Review: Grand Theft Auto V

A screenshot of Trevor Phillips in Grand Theft Auto V (image: Rockstar)

Truth be told Rockstar Games’ Grand Theft Auto (GTA) franchise has a mixed history. However, when the fifth installment launched a week ago, it was well worth the wait.

A screenshot of Trevor Phillips in Grand Theft Auto V (image: Rockstar)
A screenshot of Trevor Phillips in Grand Theft Auto V (Image source: Rockstar)

Grand Theft Auto V was released five years after Grand Theft Auto IV, and the title has sold so well that it recently became the fastest-selling video game in history by racking up over $1-billion in sales in the first few days.

But is a game of this magnitude all that it is cracked up to be?

What we like about it

The open world action-adventure has once again proven why it is the best sandbox game franchise on the market and includes a number of elements not yet seen in a GTA title.  For starters, players will take control of three main characters, all with their own unique backgrounds and stories, that will mesh into one big plot as they cause chaos in the fictional city of Los Santos in San Andreas.

With a game of this nature, the plot tends to change over time, especially since there are three characters to focus on. However, one could say that the overarching plot focuses on the relationship between Michael de Santa (formerly Townley) and Trevor Philips.

Phillips and de Santa used to rob banks together, but after their last attempt nine years ago de Santa was presumed dead and Phillips made his getaway.

Gangster Franklin is introduced to the story while trying to repossess one of de Santa’s vehicles. The plot weaves in and out of smaller missions with only one character, while some will see the player team up with other characters to line their pockets or do some dirty work for a corrupt government agency.

Out of all the characters (which are fully customizable) in GTA V, Phillips is as bad as they get. He is the character that all gamers wish they could be, but it is definitely not socially acceptable – he is crude, rude and has a really bad temper with a choice vocabulary. On the other hand he is definitely not stupid, is fully aware of his actions (and their consequences), and has some of the best one-liners and come-backs in the game.

The early missions in GTA V are a bit slow as players are shown the ropes around town and explained how all the elements come together. There are an incredible wealth of things to do outside of the main missions, as players can take up a spot of tennis, play a round of golf, and even practise for a triathlon.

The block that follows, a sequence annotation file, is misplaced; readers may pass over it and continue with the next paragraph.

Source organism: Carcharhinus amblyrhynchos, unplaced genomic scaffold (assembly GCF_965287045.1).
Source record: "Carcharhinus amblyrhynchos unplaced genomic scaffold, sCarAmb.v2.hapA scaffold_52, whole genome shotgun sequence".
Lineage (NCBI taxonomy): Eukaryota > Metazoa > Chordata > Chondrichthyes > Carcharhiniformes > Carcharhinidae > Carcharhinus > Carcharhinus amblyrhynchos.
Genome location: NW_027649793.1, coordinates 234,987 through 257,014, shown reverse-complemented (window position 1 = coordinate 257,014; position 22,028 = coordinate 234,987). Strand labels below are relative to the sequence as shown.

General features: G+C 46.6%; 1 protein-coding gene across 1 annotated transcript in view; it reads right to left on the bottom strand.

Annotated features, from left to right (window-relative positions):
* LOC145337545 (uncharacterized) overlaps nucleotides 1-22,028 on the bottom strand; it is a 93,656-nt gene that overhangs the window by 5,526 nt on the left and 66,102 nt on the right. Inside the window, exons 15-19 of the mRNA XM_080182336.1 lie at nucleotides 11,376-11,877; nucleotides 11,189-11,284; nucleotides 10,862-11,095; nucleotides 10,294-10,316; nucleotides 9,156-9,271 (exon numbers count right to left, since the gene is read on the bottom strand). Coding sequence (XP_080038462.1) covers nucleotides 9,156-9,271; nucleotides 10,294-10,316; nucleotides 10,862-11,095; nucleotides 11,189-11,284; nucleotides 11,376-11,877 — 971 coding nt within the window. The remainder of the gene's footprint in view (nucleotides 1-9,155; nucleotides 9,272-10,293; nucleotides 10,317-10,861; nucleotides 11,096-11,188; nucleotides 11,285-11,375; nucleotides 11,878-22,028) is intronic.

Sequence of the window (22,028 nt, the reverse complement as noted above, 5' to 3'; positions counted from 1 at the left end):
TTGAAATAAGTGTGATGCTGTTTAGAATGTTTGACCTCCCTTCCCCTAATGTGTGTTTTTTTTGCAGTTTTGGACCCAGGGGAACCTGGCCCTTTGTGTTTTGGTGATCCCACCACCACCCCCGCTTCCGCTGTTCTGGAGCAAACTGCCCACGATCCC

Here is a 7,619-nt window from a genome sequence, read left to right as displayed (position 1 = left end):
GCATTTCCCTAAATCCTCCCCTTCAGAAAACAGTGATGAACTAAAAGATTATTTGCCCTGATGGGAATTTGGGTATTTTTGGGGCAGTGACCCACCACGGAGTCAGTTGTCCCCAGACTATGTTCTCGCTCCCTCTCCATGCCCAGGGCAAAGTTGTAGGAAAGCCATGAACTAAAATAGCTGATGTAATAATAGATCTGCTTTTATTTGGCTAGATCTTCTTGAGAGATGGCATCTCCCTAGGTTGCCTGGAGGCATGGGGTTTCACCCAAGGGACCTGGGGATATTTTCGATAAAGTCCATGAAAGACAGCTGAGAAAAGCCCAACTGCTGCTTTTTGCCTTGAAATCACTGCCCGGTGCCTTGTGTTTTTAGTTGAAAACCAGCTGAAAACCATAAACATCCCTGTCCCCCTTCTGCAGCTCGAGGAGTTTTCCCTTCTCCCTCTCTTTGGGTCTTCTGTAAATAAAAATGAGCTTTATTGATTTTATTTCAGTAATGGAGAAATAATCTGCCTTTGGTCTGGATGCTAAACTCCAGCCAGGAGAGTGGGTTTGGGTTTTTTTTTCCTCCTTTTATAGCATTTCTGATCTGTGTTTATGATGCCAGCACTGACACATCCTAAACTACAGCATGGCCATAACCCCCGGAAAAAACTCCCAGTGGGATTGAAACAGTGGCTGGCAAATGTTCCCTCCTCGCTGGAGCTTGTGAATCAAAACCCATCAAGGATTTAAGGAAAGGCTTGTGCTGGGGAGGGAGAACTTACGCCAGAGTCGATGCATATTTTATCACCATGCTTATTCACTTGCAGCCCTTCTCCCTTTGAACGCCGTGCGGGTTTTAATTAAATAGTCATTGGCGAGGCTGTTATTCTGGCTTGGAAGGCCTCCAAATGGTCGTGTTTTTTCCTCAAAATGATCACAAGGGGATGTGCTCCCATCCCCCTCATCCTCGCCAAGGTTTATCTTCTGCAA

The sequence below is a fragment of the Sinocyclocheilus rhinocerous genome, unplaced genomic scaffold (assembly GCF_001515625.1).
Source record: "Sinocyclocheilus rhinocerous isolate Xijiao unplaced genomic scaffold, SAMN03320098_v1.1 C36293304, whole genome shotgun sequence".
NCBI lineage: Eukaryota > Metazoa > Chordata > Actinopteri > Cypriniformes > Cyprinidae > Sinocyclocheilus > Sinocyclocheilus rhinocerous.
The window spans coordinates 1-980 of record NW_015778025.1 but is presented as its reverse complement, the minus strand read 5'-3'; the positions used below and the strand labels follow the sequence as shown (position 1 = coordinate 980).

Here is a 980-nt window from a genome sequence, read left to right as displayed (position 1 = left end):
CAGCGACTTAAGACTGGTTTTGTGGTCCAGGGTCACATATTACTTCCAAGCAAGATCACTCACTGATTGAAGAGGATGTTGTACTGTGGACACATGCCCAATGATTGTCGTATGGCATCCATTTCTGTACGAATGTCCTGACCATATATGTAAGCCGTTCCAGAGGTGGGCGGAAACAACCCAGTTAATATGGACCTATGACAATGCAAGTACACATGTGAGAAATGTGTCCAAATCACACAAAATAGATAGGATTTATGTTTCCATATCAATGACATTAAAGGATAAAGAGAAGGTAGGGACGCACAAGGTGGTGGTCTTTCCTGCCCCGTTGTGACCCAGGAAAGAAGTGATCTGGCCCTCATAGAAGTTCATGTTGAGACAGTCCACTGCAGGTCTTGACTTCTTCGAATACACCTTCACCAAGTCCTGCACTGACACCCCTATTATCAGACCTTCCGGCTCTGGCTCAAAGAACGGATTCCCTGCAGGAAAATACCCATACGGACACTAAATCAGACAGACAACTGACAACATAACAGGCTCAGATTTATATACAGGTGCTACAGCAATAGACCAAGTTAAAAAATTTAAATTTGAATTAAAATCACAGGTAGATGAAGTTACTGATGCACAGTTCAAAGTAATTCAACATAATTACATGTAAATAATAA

Where this title makes use of the same mechanics as with the previous titles, is in the main missions. Being an open-world title in the GTA franchise, there is not much that has changed in that regard. If players are familiar with how GTA works, there really is no need to delve deeper into that mechanic.

In terms of graphics, the title delivers a fictional world that replicates a real-world almost immaculately. Attention to detail was of a very high importance for developer Rockstar, as players will notice. It is all the smaller things that come together to deliver the title in all its awesomeness, from clothes that get wet, foot prints on the beach and even puddles with reflections after rain.

Grand Theft Auto V has brought together everything that players wanted in previous titles – better graphics, a control system that is not complicated, an intriguing plot, and a really good soundtrack. With all that in mind, it is really clear why this title has managed to sell more than 12-million copies in the first three days.

What we do not like about it

Frankly, the dislikes of the title was easier to write than what we liked about the games – simply because there is very little to fault the game on. Besides a few minor glitches that caused vehicles to go flying through the air when hit by a train and garages causing cars to disappear, there is not much to go on.

Sure, gamers can knit-pick at small issues such as certain vehicles that are difficult to drive, players getting stuck in awkward positions and that players cannot run faster on an uphill, but that is all par for the course with a game of this size.

Stopping short of saying the game is near-perfect, it comes pretty close. Maybe the only real complaint could be that some of the cut-scenes tend to drag on a little bit longer than what they should. And then there is the now-infamous torture scene…

In short, aside from minor glitches and story mechanics, the title delivers on everything that it promised, and there is little that players will find wrong with it.


Grand Theft Auto V is without a doubt the best GTA title that has been developed in the history of the franchise. The characters walk properly compared to GTA IV, the vehicles are of much wider variety and handle better, and the citizens of San Andreas will have no problem with ‘flipping you the bird’.

The use of three main characters with the support of many secondary characters deliver a believable (as believable as GTA can be) performance of backstabbing, betrayal and in search of that one last big score that will set them free.

As mentioned, the graphics are fantastic and it is clear that they are pushing the current generation Xbox to its limits – water flows naturally, clouds roll in over to cause a rain storm and the facial animations and mannerisms of characters have been effectively reproduced.

We know there is a ton of things that we have left out, but the most important part is that Grand Theft Auto V is good, really good. The multiplayer portion is scheduled to be launched on 1 October, and even without that, the single player campaign alone should keep players busy for over 40 hours.

Brilliant characters, amazing graphics and a plot that is worthy of a Hollywood series – that is Grand Theft Auto V.

Charlie Fripp – Consumer Tech editor